As has been stated, there are considerable variations in the figures for the different sciences. In general, however, those in the first hundred differ from each other about ten times as much as those in the last four hundred, among whom there are no constant differences. It is scarcely safe to draw inferences from the variations in the different groups and in the different sciences. If the probable errors in one science were consistently higher than in another, it would mean that in the former science it is more difficult to make the arrangement, which might be due to greater diversity in the work to be compared or to greater similarity in the men. The greater similarity in the men would probably be due to there having been relatively too many men included in that science. But such consistent differences do not appear. Thus the psychologists have the largest probable error in the last group, but the smallest in the third group, and the mathematicians have the second smallest probable error in the last group, 'but the second largest in the first group. In so far as these figures are significant, they might mean that our able psychologists are more able than our able mathematicians, whereas our lesser psychologists are less able than our lesser mathematicians. Itis probably true that our leading psychologists would compare more favorably with those of Germany, France and Great Britain than our leading mathematicians, but inferences as to the variation in the distribution of ability in the different sciences can not be made from the data at hand with any considerable degree of validity. Itwould, however, be of interest to have comparable data for different nations and for different periods.

The workers in the twelve sciences have been combined into one series by interpolation, it being assumed that the range of ability in each science is the same. The probable errors have at the same time been increased to correspond with a thousand cases, as shown in table III. This makes the probable errors relatively correct, but does not allow for the additional chance variations caused by the interpolation. The list is of considerable interest, as it enables us to compare with more or less accuracy men of science working in diverse directions.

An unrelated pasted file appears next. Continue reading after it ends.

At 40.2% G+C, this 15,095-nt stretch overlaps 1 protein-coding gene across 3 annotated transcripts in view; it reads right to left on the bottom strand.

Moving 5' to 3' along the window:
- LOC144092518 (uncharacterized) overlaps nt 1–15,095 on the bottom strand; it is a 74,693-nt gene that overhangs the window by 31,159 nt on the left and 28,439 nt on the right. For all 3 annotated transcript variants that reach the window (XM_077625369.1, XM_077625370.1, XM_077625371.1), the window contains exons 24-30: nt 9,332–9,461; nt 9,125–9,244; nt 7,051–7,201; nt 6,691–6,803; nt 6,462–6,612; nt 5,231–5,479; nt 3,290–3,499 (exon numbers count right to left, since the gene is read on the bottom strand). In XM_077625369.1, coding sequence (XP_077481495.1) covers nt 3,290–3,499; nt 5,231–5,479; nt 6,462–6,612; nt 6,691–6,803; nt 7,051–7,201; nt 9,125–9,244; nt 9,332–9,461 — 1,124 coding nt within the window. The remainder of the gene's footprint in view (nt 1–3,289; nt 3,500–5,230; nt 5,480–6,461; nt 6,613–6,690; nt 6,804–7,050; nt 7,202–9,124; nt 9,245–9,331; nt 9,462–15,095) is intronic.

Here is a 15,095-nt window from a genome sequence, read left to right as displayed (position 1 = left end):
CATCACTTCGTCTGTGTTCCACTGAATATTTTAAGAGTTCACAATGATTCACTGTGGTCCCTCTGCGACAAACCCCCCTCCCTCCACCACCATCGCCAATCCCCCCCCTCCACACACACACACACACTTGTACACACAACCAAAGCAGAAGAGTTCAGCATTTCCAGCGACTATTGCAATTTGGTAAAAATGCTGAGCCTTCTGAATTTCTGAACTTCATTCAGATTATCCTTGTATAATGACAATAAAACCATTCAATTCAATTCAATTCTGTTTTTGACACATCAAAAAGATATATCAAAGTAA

The order, grades and probable errors of the fifty who stand first are given to illustrate the method. We can thus say that the work of a certain physicist is equal in value to the work of a certain zoologist, or that a certain

Table 4, the order, the science, the grade and the probable error of each of the first 50 men of science on the list

( 706) chemist has one chance in four of being as competent as a certain pathologist, a result that would not be possible by direct comparison. The various factors which limit the exactness of the method should be kept in mind, but we have at least the beginning of a method which with further effort can be made more accurate. Similar methods can be applied to comparing the value of performance in fields even more diverse than the several sciences.

Figure 2, distribution of the thousand men of science

In the accompanying curve-which is based on substantially the same figures as are given in table III., except that a man is given a position only in the science in which he stands the highest-is shown the distribution of the thousand men of science. The 1,000 scientific men are divided into ten groups, the range of eminence or merit covered by each hundred being proportional to the space it occupies on the axis of the abscissas, and the number of each degree of ability being proportional to the ordinates. The range of merit covered by each hundred becomes smaller and there are more of each degree of merit as we pass from the first to the second hundred and so on for the first five hundred, after which the differences become very small. The first hundred men of science cover a range of merit about equal to that of the second and third hundreds together, and this again is very nearly equal to the range covered by the remaining seven hundred. The average differences between the men in the first hundred are about twice as great as between the men in the second and third hundreds, and about seven times as great as between the men in the remaining groups. Or the differences among the first hundred are almost exactly ten times as great as among the last five hundred, who differ but little among themselves. It would be desirable to compare this distribution with that of the normal probability integral and with the salaries paid to scientific men, but the data are not as yet at hand.



  1. In three cases where a question mark appears the astronomer did not give a position to himself. In one case the name was not included among the slips.
  2. Among the some 15,000 observations under consideration several variations might be expected to occur in a normal distribution as much as six times as large as the probable error, and among the 1,500 or more individuals, several might be expected to deserve positions departing consider-ably from those assigned. But assuming that we have `normal errors' to deal with, there is no reason why the particular individuals on whom the divergent errors fall should receive them rather than any other individuals. Such errors should apparently be distributed among all the individuals. Similar conditions must occur in the ease of errors of observation in the exact sciences, but so far as I am aware their significance has not been considered.
  3. Am. Journ. of Psychol., 14: 312-328, 1903.